This “peak” is accessed from Twiss Road and is just off the Bruce Trail, which is a through trail from southern Ontario to northern Ontario.  We had to bushwack a bit, but got to the top of the escarpment, part of the famous Niagara Escarpment, that looked like the highest point around, and seemed to be in the correct place on the map.  A wonderful breakfast of gourmet cheeseburgers with all the fixin’s including fresh baked buns for me, Canadian Cheddar and Igetthewholething,really?. 

On the way back down we encountered a beautiful frog.  I was tempted to give it a kiss to see if a handsome prince would appear, but no…<!--EndFragment-->

Bald Knoll

Having failed in my search for Red Creek Mountain, I decided to try for Bald Knoll.  However, the recurring pattern of my getting lost continued.  I never found the trailhead identified in my guide, and none of the local residents was the least bit helpful.  This individual was completely unresponsive.  In fact, he/she was barely willing to stop grazing long enough to move out of the road.

Eventually, I did find a place to park near what appeared to be some sort of summit with a mysterious structure on top, and I figured why not give it a shot.  What's the worst that could happen?  So I set off down another overgrown road which seemed to be heading in the right direction, and this soon transitioned from a level stroll into a rather steep ascent.  I am totally mystified what vehicle could actually drive up a track this steep, but since I was walking, that's not really my problem.  As I came over the top, I was confronted with this subtle clue that I had, in fact, successfully located Bald Knoll.

So, following the consumption of my last cheeseburger, I noted the clouding skies and decided it was time to get out of Dodge. The road continued over the summit and went down the other side of the knoll, but I scrambled down the way I came and made it back to my car in time to get off of the dirt roads before the rain turned them to mud.  

Further adventures on Forest Service Road 54 - Currant Creek Peak

Once again I set off into the beautiful Uinta area accessible off of Forest Service Road 054 to Mill Hollow.  And once again, I quickly became befuddled by the less than comprehensively signed network of dirt and gravel roads crisscrossing the area.  Despite my confusion, I miraculously found the trailhead for Currant Creek Peak just before giving up, parked in a vacant campsite area and set off down an overgrown road.  The route to the summit was less than obvious, but the location of the actual peak was clear, since there is a communications structure on the top.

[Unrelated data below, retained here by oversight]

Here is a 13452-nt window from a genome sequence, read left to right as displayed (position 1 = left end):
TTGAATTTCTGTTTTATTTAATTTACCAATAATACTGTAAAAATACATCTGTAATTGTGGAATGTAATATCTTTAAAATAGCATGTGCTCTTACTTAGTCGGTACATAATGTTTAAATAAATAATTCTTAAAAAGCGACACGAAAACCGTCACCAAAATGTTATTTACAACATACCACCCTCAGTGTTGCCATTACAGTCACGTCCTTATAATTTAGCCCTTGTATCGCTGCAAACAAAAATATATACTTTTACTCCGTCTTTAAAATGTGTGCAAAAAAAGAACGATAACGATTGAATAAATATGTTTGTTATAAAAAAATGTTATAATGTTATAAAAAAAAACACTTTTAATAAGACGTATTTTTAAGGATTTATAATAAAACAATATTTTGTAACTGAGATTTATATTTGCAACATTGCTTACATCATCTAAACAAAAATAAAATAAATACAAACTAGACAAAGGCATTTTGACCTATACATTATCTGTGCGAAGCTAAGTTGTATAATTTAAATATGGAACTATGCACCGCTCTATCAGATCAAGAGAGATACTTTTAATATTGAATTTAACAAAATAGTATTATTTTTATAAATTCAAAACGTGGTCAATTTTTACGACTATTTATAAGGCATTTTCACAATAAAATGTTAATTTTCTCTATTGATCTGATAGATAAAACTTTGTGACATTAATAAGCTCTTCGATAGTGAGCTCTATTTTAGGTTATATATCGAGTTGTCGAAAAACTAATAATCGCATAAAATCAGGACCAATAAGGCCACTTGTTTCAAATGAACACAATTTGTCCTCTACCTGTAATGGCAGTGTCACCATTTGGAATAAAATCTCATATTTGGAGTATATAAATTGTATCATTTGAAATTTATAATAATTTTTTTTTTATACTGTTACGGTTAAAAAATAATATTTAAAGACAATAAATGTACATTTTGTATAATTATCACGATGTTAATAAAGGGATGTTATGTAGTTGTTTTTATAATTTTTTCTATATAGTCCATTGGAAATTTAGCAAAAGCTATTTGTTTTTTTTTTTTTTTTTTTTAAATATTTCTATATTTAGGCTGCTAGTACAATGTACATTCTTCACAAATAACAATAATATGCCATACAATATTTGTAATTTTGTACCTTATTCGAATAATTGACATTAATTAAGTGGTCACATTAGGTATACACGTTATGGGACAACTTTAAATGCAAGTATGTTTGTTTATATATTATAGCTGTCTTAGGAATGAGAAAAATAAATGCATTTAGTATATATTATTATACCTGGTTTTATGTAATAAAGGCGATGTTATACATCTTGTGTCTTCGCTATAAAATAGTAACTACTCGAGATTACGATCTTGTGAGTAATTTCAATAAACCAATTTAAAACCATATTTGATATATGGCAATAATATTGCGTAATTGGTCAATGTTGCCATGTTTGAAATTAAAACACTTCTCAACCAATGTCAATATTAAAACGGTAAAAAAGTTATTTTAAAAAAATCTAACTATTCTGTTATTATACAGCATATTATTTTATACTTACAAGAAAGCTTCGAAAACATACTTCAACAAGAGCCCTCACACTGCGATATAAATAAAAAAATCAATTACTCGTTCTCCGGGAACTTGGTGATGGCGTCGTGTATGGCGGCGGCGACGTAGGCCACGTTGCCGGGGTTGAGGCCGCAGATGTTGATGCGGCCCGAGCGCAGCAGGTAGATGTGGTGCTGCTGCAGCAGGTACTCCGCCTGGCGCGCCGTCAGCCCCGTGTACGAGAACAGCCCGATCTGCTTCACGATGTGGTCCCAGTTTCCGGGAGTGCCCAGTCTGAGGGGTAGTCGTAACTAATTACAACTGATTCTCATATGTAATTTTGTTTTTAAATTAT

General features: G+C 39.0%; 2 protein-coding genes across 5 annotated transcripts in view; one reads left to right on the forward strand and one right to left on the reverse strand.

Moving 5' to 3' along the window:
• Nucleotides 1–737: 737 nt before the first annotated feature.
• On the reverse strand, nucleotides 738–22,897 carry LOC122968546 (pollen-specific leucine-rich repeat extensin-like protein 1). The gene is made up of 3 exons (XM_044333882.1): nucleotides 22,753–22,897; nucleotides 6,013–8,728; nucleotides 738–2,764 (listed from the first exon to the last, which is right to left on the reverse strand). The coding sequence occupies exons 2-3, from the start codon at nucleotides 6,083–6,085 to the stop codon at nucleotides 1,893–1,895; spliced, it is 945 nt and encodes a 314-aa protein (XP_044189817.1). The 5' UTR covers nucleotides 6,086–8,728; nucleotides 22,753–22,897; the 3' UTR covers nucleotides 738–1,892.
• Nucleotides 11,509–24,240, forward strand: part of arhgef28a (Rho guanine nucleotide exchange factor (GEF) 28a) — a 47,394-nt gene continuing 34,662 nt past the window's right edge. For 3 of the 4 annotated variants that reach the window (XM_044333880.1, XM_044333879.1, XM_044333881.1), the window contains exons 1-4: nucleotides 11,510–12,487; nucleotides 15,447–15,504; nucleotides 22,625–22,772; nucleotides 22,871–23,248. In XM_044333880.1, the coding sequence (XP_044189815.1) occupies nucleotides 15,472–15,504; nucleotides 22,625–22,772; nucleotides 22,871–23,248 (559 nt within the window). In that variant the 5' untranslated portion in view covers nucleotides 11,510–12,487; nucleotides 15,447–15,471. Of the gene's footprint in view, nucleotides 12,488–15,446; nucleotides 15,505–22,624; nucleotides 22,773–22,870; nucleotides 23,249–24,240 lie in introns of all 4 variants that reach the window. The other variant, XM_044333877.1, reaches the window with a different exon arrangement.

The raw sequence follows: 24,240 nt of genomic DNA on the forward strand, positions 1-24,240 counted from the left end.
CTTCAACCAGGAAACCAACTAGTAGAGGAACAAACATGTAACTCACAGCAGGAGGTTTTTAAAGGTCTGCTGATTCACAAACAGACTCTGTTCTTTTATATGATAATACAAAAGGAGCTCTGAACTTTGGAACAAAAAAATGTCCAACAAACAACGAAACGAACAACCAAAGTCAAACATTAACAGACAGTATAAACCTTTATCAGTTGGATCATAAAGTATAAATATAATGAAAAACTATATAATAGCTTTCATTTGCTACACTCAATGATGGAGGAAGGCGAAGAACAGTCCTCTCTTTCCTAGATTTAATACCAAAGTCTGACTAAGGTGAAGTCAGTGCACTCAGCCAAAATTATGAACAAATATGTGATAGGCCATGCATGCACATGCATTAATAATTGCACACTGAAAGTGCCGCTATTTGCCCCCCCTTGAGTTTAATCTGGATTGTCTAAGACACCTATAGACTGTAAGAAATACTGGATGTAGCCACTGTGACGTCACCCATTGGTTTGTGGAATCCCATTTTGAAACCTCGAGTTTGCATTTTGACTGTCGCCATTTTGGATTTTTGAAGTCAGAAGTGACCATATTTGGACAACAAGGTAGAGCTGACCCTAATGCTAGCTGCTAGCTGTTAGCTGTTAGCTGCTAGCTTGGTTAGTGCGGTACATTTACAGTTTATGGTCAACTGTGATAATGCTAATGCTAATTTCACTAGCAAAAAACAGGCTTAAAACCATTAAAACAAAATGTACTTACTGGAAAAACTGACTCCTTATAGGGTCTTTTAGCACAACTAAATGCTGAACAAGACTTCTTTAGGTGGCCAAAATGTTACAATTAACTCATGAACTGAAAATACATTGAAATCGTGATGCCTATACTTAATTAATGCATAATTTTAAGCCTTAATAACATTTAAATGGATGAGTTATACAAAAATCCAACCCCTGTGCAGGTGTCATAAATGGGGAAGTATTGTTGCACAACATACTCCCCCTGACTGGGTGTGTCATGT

This hike started off a little bit like a cattle drive, as a small herd of cows was ahead of me on the road at first.  

Fortunately, the cows did not follow me all the way to the summit, which was kind of a relief since it could have been a bit akward when I got to the cheeseburger consumption.  The hike involved a fair amount of just trudging through the vegetation in an effort to go upward.  But it worked out just fine, and it didn't take that long to get to the summit, with an excellent view.

From here I went off in search of Red Creek Mountain.  At one point I thought I had found the summit with this enormous pile of stones, but alas, this was not it.  Apparently, someone felt it would just be useful to make this big pile in the middle of nowwhere.    

I eventually gave up on Red Creek Mountain, but after getting home and consulting Google satellite imagery in more detail I now realize that I probably just didn't drive far enough.  Another day, maybe after I get a better map (or learn how to read the ones I have already).

Mt. Timpanogos

Unlike Soontohaveastroke, my latest summit is not a FA.  Its more like AT (about time!).  ALL my friends have cheeseburgered Timp and I finally figured I was in shape enough to make it to top during Sierra's Annual Timp Hike 2013.  Accompanied by Sierra, Call-me-anything-but-early and a few other Cheeseburger Summiteers I made it to the top.  And I wasnt alone. Boo-burger also gets credit for this summit as well.  

Moving on to Duchense Ridge (Mill Benchmark)

The next stop on this Sunday morning trek was a quick drive from Heber Mountain to what the guide referred to as Duchesne Ridge.  The official name appears to be Mill  Benchmark, which is one of 3 Mill Benchmarks in Utah.  This was relatively easy to find, although I did have to walk through the underbrush for maybe 100 yards to find the benchmark and eat the next cheeseburger. 

It turns out that my brief stroll resulted in my becoming covered with thistles.  Picking them off of my socks and tossing them out the window was a good way to entertain myself as I drove along the road in search of the next summit.